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For Decades, Right-Wingers Have Pushed Paranoia and Xenophobic Politics and Called It 'Moral Clarity'

Conservatives live in a world of seething aggression that most progressives can't even fathom.

As he was prepared to slink off into the history books as arguably the worst president in American history, I actually sat down and watched George W. Bush speak.

There was one passage, in particular, that rang in my ears long after his final goodbye. It probably went over most Americans' heads -- but it went right to the heart of Our Problem With George:

As we address these challenges -- and others we cannot foresee tonight -- America must maintain our moral clarity. I have often spoken to you about good and evil. This has made some uncomfortable. But good and evil are present in this world, and between the two there can be no compromise. Murdering the innocent to advance an ideology is wrong every time, everywhere. Freeing people from oppression and despair is eternally right. This nation must continue to speak out for justice and truth. We must always be willing to act in their defense and to advance the cause of peace.

That phrase "moral clarity" -- conservatives use it a lot. And it always sounds absurd to progressive ears, coming as it does from members of an administration that shredded the Constitution, deprived people of due process, committed horrific acts of torture and lied the country into the worst military debacle in its history.

It's always bewildering to listen to such people lecture the rest of us on "moral clarity." What in the hell are they talking about?

They keep using those words. It turns out that they don't mean what we think they mean.

This was brought home to me over the holidays, when I devoured J. Peter Scoblic's U.S. Vs. Them as part of my vacation reading. Scoblic's book looks at the way the conservative penchant for "othering" (a word I coined to describe their perpetual need for someone to project their own demons onto, and then hate on) has shaped U.S. foreign policy from the beginning of the Cold War through the Bush administration.

Throughout the book, Scoblic traces the roots of this recurring phrase -- "moral clarity" -- and discusses the very specific and narrowly defined meaning it has to conservatives.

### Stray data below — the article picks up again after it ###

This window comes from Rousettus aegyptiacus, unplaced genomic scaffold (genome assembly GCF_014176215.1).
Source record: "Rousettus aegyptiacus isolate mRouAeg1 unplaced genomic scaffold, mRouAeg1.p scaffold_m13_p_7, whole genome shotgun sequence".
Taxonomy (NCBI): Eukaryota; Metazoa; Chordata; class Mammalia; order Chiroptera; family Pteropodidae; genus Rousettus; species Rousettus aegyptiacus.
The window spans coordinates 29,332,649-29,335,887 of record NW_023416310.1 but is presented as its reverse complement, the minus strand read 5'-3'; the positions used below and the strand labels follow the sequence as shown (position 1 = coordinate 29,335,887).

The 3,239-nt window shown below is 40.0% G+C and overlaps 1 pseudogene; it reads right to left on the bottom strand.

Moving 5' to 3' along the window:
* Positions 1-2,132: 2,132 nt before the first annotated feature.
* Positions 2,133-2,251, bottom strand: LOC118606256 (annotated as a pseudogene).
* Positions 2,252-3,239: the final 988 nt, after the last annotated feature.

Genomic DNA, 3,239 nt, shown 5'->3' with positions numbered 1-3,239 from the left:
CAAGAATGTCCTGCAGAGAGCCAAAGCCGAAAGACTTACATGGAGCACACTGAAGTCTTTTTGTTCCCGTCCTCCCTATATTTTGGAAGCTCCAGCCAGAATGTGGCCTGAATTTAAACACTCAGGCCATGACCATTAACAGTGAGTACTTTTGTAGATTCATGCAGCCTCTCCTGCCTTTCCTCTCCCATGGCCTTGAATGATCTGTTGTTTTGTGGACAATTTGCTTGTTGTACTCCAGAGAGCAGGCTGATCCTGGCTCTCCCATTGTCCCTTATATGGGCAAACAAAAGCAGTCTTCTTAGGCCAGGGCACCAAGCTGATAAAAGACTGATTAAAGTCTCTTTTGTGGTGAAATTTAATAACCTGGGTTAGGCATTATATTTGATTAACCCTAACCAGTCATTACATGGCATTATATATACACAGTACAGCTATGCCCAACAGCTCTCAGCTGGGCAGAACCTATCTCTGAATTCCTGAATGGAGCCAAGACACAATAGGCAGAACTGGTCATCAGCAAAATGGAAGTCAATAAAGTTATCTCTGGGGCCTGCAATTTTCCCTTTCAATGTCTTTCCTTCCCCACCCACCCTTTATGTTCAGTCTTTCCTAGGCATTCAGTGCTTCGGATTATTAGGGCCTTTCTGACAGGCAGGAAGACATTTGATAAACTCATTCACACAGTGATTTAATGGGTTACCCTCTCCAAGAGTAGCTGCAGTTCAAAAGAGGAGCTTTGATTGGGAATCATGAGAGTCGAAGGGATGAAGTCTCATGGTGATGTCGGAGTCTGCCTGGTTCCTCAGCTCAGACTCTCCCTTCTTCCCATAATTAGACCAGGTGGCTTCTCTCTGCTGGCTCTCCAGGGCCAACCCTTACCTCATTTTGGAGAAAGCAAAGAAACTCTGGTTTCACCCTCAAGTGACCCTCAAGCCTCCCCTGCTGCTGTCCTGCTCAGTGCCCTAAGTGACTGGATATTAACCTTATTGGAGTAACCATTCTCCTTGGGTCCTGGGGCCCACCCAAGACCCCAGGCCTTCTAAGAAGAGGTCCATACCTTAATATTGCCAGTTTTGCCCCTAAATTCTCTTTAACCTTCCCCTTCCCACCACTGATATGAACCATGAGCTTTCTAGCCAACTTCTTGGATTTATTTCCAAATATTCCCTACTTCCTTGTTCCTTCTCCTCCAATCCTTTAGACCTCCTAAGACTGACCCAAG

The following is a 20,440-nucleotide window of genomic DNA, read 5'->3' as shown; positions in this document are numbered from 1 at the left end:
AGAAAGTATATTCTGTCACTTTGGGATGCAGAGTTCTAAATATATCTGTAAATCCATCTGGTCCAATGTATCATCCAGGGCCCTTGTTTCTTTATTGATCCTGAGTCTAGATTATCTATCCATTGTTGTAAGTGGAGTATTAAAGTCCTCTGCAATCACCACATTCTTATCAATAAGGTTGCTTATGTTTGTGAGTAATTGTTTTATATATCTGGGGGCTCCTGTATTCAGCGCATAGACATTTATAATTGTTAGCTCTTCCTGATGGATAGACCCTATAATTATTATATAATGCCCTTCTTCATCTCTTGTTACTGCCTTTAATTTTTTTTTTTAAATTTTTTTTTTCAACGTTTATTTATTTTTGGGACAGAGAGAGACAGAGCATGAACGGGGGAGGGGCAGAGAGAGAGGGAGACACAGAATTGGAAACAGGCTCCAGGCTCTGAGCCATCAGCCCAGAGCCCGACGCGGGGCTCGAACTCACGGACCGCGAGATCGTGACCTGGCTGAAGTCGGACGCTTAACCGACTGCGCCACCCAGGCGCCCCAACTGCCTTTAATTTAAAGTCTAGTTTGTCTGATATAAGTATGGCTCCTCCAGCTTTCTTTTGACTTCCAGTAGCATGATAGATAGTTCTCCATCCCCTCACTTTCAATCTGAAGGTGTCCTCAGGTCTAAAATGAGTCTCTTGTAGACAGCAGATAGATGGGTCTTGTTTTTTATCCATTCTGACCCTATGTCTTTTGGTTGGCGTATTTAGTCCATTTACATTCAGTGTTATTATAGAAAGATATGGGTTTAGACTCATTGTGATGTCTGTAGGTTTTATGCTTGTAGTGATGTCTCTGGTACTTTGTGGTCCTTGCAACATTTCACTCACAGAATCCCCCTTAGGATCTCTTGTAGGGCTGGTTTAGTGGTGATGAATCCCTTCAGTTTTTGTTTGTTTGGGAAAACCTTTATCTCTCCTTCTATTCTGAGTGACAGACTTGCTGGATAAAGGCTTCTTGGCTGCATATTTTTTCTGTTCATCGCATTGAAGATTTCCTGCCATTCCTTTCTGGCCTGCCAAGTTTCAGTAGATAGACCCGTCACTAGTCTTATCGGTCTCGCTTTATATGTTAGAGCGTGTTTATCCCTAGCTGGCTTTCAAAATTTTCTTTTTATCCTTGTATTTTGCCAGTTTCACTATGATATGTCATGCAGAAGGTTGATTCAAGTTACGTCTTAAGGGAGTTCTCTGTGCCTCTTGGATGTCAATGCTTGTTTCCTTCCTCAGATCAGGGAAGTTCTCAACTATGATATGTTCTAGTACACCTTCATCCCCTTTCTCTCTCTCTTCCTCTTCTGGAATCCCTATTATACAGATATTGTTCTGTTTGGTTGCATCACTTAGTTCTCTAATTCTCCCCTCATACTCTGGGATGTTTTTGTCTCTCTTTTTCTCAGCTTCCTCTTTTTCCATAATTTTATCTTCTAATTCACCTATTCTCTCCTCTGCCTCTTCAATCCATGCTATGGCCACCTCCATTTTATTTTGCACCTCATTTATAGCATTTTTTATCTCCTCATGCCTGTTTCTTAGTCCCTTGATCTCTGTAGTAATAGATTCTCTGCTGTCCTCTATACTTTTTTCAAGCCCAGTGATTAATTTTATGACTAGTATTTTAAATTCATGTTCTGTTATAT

The phrase first appeared in describing the Manichean worldview of the anti-communist right in the 1950s. To William F. Buckley, Frank Meyer, Whittaker Chambers and other National Review writers, "moral clarity" meant fully understanding and accepting the essential good-versus-evil nature of foreign affairs.

People with "moral clarity" recognized the ultimate existential evil of Communism and were constantly on guard against its unceasing efforts to bring down the capitalist world by any means necessary.

To these early movement conservatives, having "moral clarity" meant that you weren't the kind of weakling who would be deceived into negotiation with the Commies, or consent to arms control, or be duped into merely containing their relentless march across the globe. It meant that you had the intestinal fortitude (or pure enough vital bodily fluids, as you wish) to do whatever had to be done to permanently exterminate America's implacable enemies -- whether it was to send in the Marines or drop the bomb.

This definition of "moral clarity" has been a major factor in U.S. foreign policy ever since. From that day unto this, the conservative movement has never been without a demonized Other to focus its vaunted "moral clarity" on.

"Moral clarity" is why conservatives hate summit meetings; why they've scuttled every attempt at arms control and nonproliferation; why every problem in the world can only yield to a military solution; and why defense is the only valid government expense.

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